Regulators want to be able to set up "bridge banks" to pay technology service providers, property upkeep and others to keep the lights on at the Wall Street firm, to "maintain the franchise value as the institution is resolved," said Andrew Gray, an FDIC spokesman.

Conservatives say that Wall Street banks are fundamentally different from commercial banks that take deposits. They believe Wall Street assets and liabilities are too big and too complicated for a government regulator. And they don't want any life breathed back into them, even temporarily.

The banking industry, in particular, would prefer a judge be the one making special exceptions and using discretion, rather than a federal regulator who could be susceptible to political pressure.

"Our view is that pressure of various kinds could result in funds finding their way to bailout creditors or others," American Bankers Association spokesman Wayne Abernathy said.

Sen. Bob Corker, R-Tenn., who crafted much of the unwinding legislation, has called such exceptions "loopholes," although he has also said they can be fixed "in about five minutes."

Emergency loans from the Fed: The Democrats' bills would curtail, but not eliminate, the Federal Reserve's ability to make emergency loans. Some consider this lending power a way to bail out firms, but others believe the Fed's role as lender of last resort is key to the nation's financial security.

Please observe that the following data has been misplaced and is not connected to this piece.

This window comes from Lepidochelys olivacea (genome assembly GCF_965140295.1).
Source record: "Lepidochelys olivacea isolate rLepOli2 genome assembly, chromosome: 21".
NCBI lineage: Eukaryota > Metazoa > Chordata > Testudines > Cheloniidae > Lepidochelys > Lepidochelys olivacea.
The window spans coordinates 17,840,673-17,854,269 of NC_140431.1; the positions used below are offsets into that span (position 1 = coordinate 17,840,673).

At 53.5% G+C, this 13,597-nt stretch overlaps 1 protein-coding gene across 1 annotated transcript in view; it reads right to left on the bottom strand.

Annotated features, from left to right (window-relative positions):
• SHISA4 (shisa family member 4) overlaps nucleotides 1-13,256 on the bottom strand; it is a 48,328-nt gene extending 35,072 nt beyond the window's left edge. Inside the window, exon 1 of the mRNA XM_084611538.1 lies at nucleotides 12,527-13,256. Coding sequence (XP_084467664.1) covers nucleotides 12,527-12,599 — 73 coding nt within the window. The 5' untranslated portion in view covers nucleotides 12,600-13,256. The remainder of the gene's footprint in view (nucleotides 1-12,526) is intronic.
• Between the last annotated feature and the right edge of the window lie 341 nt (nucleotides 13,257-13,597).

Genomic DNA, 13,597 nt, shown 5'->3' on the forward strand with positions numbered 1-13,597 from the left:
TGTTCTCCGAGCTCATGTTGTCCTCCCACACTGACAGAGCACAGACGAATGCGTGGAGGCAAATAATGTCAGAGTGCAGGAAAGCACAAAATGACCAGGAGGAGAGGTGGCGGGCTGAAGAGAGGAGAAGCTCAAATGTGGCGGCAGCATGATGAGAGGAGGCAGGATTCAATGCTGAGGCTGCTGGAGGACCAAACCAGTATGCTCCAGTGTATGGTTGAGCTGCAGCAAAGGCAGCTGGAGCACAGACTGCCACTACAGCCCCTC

Both the House and Senate bills would greatly narrow the emergency lending powers, installing new checks such as getting approval from the Treasury Secretary and preventing loans to prop up a single failing company.

However, the Federal Reserve can still make loans "for the purpose of providing liquidity to the financial system," according to the Senate bill - language that triggered Republican criticism, led by Senate Minority Leader Mitch McConnell, R-Ky.

Republicans think the bill gives the Fed too much leeway to make loans to sectors of the economy or groups of companies that are faltering. Key GOP congressional aides explained Thursday that they recognize the Fed needs some emergency powers, but they believe the Senate bill is too generous.

Even FDIC Chairman Sheila Bair, who generally supports the reform bills before Congress, has some concerns that the Fed's emergency powers are not limited enough and that they should be "subject to the same heightened standards as the FDIC's emergency support program," FDIC spokesman Gray said.

Sen. Mark Warner, D-Va., stressed on the Senate floor Wednesday that the Fed could no longer help specific institutions. He added that some aspects of the Fed's loan-making powers are "an important tool," because they can prevent turning a situation that inhibits loan making into one that threatens the survival of the financial system.

Next step: Senate Majority Leader Harry Reid, D-Nev., said he plans to bring the Wall Street overhaul bill to the Senate floor next week. Top Republicans are counting their members to see if can muster 41 votes to delay the bill.

In the meantime, Dodd and the ranking Republican on that panel, Sen. Richard Shelby, R-Ala., are deep in negotiations over differences. To top of page